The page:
Pretty, Grace (2010) Having a sense of one's place: challenges of identifying and nurturing social and environmental community affordances. In: 27th International Congress of Applied Psychology, 11-16 July 2010, Melbourne, Australia .
PDF (Published Version - Abstract)
This paper demonstrates how an understanding of people's relationships with the physical spaces they occupy as home and community can contribute to our practice at individual, social and environmental levels. Community psychology suggests how a social residential community can influence the ability of its people to thrive and sustain cultural vitality with concepts such as sense of community and belonging. Similarly environmental psychology informs the understanding of the physical context of the residential community. Concepts such as sense of place, place identity and attachment suggest how spaces become places which afford inhabitants opportunities for biopsychosocial development and well being. This paper weaves these theoretical threads of community, environmental and ecological psychology and its research to describe processes by which people attribute meaning to their physical surroundings and subsequently symbolically represent them as home and community. Methods are presented for observing this fabric as a source and site for consultation regarding current individual, social and environmental challenges. Social justice issues embedded in current inequities of environmental affordances are considered from the experiences of adolescents, indigenous peoples, and rural and immigrant communities.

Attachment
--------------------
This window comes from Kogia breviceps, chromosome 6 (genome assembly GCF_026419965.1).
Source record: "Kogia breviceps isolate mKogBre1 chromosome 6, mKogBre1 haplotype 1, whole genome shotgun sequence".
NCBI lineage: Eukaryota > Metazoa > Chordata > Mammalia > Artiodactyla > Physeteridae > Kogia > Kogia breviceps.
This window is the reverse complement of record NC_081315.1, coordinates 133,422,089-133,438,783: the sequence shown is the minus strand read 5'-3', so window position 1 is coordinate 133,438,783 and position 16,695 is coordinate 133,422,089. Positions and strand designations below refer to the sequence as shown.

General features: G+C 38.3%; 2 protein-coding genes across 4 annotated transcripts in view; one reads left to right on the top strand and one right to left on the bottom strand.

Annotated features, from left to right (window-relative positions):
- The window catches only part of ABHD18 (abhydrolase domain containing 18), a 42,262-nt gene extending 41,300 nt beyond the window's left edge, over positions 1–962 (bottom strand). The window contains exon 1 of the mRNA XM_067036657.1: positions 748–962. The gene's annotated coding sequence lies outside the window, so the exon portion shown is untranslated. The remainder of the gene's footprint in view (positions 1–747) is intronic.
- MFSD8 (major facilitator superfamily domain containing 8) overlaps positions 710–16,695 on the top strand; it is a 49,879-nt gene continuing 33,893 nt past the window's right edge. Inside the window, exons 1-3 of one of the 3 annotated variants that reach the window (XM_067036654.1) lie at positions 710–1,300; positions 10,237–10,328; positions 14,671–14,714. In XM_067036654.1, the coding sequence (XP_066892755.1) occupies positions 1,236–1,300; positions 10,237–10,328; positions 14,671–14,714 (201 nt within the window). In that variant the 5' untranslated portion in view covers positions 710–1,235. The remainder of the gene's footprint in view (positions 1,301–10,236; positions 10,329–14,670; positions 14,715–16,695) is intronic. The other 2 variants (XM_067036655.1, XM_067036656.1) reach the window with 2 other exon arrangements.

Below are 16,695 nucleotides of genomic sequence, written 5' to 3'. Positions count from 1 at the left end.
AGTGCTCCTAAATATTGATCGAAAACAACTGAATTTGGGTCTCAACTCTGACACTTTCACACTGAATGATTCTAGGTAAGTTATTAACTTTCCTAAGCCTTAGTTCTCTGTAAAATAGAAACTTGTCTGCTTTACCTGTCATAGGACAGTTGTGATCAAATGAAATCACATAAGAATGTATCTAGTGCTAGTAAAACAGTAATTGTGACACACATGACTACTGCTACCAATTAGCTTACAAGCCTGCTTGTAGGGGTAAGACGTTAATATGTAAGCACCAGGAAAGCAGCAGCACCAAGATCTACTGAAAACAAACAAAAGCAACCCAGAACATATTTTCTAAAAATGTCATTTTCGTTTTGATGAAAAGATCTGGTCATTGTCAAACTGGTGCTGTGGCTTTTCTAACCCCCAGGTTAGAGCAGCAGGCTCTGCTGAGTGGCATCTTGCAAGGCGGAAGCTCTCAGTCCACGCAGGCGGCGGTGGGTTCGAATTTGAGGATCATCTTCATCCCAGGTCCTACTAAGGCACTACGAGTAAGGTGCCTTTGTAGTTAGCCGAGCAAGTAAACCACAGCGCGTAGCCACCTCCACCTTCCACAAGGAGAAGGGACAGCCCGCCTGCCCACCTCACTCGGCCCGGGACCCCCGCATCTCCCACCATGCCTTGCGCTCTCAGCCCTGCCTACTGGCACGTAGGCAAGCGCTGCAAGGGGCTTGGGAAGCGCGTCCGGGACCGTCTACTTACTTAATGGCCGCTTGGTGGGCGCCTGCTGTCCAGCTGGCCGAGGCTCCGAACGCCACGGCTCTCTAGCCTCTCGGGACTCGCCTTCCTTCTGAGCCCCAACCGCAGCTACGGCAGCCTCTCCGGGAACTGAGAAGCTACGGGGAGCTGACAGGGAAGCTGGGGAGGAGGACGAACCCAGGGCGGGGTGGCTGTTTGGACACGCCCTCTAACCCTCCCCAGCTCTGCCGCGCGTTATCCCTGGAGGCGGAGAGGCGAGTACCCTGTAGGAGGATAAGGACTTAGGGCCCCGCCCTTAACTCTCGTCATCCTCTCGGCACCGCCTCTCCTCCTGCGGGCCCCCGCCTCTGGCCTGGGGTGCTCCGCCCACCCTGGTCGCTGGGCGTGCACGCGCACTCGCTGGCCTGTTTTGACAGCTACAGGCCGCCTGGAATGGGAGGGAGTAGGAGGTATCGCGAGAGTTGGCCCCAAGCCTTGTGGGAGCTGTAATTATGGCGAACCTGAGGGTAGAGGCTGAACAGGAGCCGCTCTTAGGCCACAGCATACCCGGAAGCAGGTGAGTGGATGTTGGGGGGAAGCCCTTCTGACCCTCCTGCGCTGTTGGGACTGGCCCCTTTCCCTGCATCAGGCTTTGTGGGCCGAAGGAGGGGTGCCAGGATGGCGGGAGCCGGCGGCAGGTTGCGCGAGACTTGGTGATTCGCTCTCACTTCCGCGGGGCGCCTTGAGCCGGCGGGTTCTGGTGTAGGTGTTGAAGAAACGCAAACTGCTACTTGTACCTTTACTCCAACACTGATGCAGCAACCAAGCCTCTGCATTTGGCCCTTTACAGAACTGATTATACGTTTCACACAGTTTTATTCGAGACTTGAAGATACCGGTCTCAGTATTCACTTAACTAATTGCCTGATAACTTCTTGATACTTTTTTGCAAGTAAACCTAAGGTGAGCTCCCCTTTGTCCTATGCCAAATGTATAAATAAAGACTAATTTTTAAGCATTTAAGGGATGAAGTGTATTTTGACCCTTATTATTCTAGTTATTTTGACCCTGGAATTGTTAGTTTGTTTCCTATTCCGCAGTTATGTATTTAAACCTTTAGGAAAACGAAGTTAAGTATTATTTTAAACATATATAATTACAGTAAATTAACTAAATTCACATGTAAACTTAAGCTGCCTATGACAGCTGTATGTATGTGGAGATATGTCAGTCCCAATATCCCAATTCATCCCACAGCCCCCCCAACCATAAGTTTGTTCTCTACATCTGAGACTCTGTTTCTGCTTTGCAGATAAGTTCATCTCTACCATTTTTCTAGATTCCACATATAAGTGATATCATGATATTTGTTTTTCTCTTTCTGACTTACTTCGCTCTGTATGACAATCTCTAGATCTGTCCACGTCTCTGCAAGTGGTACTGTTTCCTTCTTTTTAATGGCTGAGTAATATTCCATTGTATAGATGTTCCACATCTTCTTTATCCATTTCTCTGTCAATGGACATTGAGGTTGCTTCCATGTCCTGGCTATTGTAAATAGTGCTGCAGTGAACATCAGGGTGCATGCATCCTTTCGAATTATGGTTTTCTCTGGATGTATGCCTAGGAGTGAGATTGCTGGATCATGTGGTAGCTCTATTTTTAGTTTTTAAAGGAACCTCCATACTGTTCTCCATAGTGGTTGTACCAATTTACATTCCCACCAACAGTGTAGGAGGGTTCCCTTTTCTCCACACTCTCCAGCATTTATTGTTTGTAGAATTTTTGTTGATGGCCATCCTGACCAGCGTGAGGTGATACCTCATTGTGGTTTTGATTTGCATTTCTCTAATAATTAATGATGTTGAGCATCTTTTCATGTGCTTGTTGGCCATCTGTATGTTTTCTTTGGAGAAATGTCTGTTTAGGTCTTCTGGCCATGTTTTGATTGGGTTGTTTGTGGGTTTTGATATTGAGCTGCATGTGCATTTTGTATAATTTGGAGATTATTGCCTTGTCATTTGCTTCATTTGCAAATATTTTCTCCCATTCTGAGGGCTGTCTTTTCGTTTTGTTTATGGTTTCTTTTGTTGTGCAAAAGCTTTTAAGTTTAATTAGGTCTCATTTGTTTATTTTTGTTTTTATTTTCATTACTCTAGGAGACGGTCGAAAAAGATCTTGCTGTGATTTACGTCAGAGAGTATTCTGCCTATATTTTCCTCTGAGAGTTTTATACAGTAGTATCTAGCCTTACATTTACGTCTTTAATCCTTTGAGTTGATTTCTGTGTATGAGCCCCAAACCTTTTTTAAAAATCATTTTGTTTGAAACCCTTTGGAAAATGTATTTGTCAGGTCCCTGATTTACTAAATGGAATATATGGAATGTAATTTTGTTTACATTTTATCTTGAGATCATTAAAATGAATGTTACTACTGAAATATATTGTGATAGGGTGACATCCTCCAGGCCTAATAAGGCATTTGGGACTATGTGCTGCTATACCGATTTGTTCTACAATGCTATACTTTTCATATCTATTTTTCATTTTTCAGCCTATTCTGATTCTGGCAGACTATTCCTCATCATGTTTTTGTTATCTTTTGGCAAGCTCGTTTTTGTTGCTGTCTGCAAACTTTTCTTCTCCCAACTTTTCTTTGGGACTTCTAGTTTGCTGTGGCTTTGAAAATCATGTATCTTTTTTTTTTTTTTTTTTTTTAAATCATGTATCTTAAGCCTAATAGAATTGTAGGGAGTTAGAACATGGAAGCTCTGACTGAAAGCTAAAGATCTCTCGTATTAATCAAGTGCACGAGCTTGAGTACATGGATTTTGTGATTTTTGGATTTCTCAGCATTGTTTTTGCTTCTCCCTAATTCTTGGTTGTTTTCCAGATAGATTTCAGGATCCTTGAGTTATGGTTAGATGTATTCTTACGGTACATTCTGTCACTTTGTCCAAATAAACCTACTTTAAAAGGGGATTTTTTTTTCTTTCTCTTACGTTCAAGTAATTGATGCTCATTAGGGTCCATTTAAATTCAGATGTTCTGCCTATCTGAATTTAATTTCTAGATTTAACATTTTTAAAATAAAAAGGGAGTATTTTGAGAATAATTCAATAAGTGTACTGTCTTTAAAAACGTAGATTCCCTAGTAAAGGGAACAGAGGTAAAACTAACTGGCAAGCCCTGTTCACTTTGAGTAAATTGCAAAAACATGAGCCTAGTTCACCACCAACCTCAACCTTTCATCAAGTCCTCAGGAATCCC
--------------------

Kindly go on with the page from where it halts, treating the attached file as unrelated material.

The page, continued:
|Item Type:||Conference or Workshop Item (Commonwealth Reporting Category E) (Paper)|
|Additional Information:||Divisional Address presentation - only abstracts published in conference proceedings, as supplied here.|
|Uncontrolled Keywords:||social environment; environmental psychology; community|
|Depositing User:||Mrs Melissa Jarick|
|Date Deposited:||27 Aug 2010 03:04|
|Last Modified:||05 Jul 2011 05:45|
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